The Evolution of the Medical Face Mask
This time last year, no one could have guessed that face masks would be one of the best-selling products in the world. However, as we all know, due to the coronavirus, this practical item has become a necessity of every-day life.
It is interesting to consider the origins of face masks (as opposed to cultural masks), and how this item has adapted over the centuries. According to the Global Times, the earliest recorded face mask-like object in history dates back to the 6th century BC. Carved and/or drawn images depicting people wearing cloth over their mouths were found on the doors of Persian tombs. In China, a scarf woven with silk and gold threads from the Yuan Dynasty (1279-1368) is believed to be the earliest item in China that is similar to the contemporary face mask. Apparently, during the emperor's meals, servants needed to wear these masks in order to keep the servants’ breath from impacting the smell and taste of the food.
In the 14th century, the Black Plague spread across Europe. This further encouraged the use of functional face mask-like objects. By the 17th century, the beak mask was invented. This consisted of glass in the eye sockets to ensure visibility. Perfume, scented spices, or medicine could be placed in the beak section, which was believed to filter out disease. It was further used as part of a costume for carnivals and theatre productions.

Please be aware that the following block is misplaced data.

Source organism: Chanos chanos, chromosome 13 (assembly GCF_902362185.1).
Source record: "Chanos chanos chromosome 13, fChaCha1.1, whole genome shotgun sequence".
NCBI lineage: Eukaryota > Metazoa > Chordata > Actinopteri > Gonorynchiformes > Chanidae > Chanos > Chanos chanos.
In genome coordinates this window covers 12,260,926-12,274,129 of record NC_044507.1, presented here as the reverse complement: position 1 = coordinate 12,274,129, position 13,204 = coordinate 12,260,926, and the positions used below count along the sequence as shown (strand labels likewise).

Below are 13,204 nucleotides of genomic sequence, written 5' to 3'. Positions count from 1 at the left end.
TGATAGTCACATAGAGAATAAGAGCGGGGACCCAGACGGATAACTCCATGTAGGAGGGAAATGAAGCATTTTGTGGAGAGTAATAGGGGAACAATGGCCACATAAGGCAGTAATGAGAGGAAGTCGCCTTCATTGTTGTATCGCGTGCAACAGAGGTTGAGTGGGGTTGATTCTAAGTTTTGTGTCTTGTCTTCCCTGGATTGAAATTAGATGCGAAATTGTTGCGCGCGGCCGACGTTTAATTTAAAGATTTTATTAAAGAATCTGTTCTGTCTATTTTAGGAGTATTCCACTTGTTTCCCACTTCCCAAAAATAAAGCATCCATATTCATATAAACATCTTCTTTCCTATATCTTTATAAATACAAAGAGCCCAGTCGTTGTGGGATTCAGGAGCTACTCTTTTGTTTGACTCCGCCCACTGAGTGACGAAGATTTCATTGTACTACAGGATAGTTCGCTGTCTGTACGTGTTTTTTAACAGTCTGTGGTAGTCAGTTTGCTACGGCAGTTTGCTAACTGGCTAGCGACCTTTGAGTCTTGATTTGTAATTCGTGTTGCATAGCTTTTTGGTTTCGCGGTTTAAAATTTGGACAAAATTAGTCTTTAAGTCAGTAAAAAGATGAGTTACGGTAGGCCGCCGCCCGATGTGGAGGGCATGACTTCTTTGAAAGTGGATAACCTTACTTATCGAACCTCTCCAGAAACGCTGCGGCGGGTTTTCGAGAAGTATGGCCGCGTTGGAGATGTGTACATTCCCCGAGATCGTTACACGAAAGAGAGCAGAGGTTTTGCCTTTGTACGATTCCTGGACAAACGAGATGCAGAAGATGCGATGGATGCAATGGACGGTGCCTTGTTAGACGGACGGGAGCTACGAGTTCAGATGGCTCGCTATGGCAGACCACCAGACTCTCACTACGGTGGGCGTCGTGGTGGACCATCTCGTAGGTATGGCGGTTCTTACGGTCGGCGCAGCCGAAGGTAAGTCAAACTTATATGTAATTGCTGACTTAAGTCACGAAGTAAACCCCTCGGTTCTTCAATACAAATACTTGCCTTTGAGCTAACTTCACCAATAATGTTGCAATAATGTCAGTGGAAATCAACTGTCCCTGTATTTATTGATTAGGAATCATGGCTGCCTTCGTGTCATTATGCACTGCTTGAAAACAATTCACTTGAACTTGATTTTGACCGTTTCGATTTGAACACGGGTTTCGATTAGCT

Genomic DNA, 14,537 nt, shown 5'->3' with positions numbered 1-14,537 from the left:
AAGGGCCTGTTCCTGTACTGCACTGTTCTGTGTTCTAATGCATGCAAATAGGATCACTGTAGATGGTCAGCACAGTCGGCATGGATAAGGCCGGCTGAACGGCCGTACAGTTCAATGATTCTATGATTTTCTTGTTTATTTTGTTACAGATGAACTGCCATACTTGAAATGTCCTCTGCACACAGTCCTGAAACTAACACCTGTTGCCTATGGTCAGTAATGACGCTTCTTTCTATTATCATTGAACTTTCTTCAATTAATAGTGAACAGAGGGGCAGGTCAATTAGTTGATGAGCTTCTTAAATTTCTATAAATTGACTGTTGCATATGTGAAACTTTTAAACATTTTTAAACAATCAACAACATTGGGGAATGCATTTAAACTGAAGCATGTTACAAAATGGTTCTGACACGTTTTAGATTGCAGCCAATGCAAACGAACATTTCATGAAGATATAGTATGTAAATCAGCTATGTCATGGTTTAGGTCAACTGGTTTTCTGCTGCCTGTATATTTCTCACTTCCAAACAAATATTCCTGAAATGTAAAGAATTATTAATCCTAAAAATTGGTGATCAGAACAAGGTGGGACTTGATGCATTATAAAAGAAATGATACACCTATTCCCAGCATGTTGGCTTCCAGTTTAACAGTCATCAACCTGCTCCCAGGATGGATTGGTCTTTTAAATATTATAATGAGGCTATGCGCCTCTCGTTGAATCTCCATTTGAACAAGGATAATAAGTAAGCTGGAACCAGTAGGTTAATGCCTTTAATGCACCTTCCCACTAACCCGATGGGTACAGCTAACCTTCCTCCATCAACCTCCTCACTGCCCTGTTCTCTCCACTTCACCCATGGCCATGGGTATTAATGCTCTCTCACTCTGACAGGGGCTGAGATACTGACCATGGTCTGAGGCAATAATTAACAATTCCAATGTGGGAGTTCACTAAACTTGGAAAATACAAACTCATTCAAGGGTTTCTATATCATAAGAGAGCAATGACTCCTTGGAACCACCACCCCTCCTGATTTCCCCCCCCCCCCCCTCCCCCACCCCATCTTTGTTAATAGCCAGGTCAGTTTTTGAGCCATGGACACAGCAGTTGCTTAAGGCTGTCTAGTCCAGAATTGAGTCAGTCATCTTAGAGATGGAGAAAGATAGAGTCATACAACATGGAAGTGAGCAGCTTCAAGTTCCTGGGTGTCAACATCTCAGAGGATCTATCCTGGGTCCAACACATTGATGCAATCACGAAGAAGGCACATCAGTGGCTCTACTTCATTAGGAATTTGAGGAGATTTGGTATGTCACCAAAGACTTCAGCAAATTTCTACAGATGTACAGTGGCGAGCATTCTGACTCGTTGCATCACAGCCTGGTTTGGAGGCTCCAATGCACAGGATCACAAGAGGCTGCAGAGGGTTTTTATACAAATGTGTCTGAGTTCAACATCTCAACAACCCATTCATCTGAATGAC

By the 19th century, higher-class fashionable women wore lace veils over their faces to protect against dust and bacteria.
By the 20th century, cotton masks were employed by health professionals, primarily during surgeries. More specifically, the global flu epidemic in 1918 sparked the more common use of face masks for medical personnel and the general public.
The new and modern design of face masks is catered to more outbreaks of various infectious diseases, and the rise of polluted air/smog. Specifically, mask models such as the N95 and KN90 have been branded to be primary protective designs. These have given rise to other forms of PPE, including face shields.
Today, the global use of masks has simultaneously caused various designs to be brought to the market, both reusable and not. Many designers have even implemented masks as part of their fashion brands as an upscale product, due to its extremely high demand.
How will the face mask continue to evolve? Will their widespread use remain consistent despite the implementation of vaccinations?
Written by: Samara Fruitman